Police terrified pensioner, 81, by visiting his house at 1.30am looking for an officer’s PHONE


Police banged on the front door of an 81-year-old cancer patient in the middle of the night – to search for an officer’s personal mobile PHONE.

Brian West was left scared and confused after three police officers turned up at his home at 1.30am looking for the phone.

They told Mr West a tracker device had placed the phone – which was lost by an officer during an earlier police chase – in his home.

But the pensioner never had the phone and the mobile was later found at another address. Now his family has complained to Staffordshire Police about his ordeal.

Son Jon, 46, said: “The police must have banged pretty loudly because my dad doesn’t have the best hearing and he sleeps in a bedroom at the back of the house.

“The visit left him confused and panicked. It is not fair to wake an innocent person up in the middle of the night, never mind an 81-year-old in remission from cancer.

“I think he was treated pretty badly. When my sister complained they suggested that a cup of tea would be the solution and when I phoned they were saying they had to act quickly.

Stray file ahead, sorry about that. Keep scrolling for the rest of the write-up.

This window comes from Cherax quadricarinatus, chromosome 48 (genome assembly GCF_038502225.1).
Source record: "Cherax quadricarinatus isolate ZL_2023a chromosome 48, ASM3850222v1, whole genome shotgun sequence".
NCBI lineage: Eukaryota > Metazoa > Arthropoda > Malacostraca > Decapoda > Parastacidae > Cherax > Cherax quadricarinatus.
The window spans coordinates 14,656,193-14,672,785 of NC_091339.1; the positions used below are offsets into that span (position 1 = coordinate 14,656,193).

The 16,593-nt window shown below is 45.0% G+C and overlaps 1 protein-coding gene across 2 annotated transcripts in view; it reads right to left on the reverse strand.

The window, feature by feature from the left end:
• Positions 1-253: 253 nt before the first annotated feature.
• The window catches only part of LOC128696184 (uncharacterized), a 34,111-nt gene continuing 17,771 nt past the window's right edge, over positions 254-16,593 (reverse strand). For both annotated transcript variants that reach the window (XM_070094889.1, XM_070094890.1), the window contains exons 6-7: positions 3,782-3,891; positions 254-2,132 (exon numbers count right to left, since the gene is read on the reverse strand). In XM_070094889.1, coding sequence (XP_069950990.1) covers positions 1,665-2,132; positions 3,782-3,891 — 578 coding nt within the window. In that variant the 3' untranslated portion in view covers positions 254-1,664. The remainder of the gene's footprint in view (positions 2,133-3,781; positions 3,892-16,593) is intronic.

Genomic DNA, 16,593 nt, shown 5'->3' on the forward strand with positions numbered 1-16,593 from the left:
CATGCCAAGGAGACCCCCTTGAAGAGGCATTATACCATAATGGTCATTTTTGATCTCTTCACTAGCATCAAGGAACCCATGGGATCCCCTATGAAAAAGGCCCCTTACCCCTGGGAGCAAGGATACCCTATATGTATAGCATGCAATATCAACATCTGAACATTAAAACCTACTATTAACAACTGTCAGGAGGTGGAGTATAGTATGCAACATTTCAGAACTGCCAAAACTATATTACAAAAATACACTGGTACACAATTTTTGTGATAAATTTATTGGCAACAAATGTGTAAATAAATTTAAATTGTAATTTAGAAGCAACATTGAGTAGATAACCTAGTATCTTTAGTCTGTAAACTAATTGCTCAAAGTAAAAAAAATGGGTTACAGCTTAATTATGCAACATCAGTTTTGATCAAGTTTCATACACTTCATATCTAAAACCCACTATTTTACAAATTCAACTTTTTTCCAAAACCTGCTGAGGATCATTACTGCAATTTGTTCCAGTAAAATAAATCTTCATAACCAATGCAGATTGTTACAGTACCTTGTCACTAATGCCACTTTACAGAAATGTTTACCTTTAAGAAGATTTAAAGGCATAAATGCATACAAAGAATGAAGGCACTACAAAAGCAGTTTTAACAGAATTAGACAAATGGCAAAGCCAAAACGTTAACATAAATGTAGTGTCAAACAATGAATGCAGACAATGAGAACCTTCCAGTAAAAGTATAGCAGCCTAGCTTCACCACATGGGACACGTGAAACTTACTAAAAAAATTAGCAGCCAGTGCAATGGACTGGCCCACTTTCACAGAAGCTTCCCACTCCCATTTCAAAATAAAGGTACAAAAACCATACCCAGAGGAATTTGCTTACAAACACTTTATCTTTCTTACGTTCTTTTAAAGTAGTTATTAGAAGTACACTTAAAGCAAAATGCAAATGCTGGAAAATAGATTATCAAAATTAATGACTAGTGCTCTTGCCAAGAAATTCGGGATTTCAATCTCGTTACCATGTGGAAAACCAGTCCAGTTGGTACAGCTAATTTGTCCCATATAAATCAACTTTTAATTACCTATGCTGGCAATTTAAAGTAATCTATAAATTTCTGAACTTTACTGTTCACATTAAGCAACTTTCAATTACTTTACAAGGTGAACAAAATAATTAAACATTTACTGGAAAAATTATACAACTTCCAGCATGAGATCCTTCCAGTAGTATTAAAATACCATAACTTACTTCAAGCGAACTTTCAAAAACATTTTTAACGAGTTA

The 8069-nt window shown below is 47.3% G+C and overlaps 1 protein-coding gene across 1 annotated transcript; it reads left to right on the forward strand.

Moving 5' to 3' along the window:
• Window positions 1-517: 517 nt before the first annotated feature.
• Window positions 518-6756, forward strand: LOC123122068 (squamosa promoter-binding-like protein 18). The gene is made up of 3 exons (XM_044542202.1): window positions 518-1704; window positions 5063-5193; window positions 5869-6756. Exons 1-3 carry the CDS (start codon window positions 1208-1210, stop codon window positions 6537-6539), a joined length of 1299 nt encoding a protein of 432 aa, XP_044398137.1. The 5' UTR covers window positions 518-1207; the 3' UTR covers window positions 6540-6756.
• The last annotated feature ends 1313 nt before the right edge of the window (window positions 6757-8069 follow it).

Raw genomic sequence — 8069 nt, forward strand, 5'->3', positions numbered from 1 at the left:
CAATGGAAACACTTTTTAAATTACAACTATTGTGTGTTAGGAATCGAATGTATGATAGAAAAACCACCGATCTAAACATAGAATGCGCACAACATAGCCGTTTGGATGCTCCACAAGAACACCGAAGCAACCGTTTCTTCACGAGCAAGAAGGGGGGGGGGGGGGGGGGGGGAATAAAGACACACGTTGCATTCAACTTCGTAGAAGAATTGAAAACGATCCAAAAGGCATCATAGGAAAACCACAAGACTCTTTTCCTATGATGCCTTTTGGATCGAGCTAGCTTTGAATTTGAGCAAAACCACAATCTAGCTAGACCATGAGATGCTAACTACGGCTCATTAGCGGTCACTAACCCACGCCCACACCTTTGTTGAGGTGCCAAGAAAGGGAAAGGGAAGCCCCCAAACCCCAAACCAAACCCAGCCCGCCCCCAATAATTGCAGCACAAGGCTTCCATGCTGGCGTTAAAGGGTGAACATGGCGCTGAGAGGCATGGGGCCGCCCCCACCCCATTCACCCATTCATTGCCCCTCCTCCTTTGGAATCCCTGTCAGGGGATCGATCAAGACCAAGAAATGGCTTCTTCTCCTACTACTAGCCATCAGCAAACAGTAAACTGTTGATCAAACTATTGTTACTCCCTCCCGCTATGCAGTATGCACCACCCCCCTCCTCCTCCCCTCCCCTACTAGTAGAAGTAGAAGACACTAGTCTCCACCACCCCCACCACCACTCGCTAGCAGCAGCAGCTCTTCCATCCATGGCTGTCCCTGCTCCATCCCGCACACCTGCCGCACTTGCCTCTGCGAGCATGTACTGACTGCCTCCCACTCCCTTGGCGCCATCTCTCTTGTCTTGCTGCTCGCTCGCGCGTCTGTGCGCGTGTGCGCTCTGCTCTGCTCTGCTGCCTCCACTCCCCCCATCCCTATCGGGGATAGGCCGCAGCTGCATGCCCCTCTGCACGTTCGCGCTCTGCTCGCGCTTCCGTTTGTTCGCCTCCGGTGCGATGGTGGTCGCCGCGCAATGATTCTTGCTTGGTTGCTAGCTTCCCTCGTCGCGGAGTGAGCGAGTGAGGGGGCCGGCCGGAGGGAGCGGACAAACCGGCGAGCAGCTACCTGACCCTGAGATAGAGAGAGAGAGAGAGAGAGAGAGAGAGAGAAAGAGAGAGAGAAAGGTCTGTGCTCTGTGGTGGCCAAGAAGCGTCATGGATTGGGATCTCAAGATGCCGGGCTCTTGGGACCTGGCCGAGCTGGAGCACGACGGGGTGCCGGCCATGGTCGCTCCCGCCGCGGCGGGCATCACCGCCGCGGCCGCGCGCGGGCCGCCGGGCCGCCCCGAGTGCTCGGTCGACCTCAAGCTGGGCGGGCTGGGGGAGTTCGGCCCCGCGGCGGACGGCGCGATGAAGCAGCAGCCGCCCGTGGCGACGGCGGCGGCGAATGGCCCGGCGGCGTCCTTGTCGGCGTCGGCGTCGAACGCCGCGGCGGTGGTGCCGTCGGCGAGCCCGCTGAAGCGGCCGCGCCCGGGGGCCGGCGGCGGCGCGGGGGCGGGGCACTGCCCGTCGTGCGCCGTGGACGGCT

“They were not apologetic. If we hadn’t complained I don’t think we would have been given an explanation at all.

“I have never heard of the police banging on a door for a phone.

“Normally people just get given a crime number.”

The police officer lost his personal mobile phone at 9.45pm last Friday after he dropped it as he chased after a suspect through the Staffordshire town of Leek

A tracker device then mistakenly pinpointed the phone to Mr West’s home in the town.

The phone was later recovered from a house in a nearby street with no action taken against that person who said they planned to hand it in the following day – although police are unable to say at what time they visited the address.

The police officer discovered the phone was missing after returning to Leek Police Station.

A police spokesman said: “The tracker indicated the phone was at an address in Burton Street, Leek, and officers attended to make inquiries at the home but these proved negative.

“A second ‘track’ of the phone indicated it was at an address in another street. It transpired it had been found by a member of the public who had taken it home rather than handing it in.

“Local sergeants have spoken to both the son and daughter of the resident from Burton Street about their concerns that officers knocked on his door so late at night and explained the circumstances of their attendance.

“They were assured that there was no intention to cause him any distress.”


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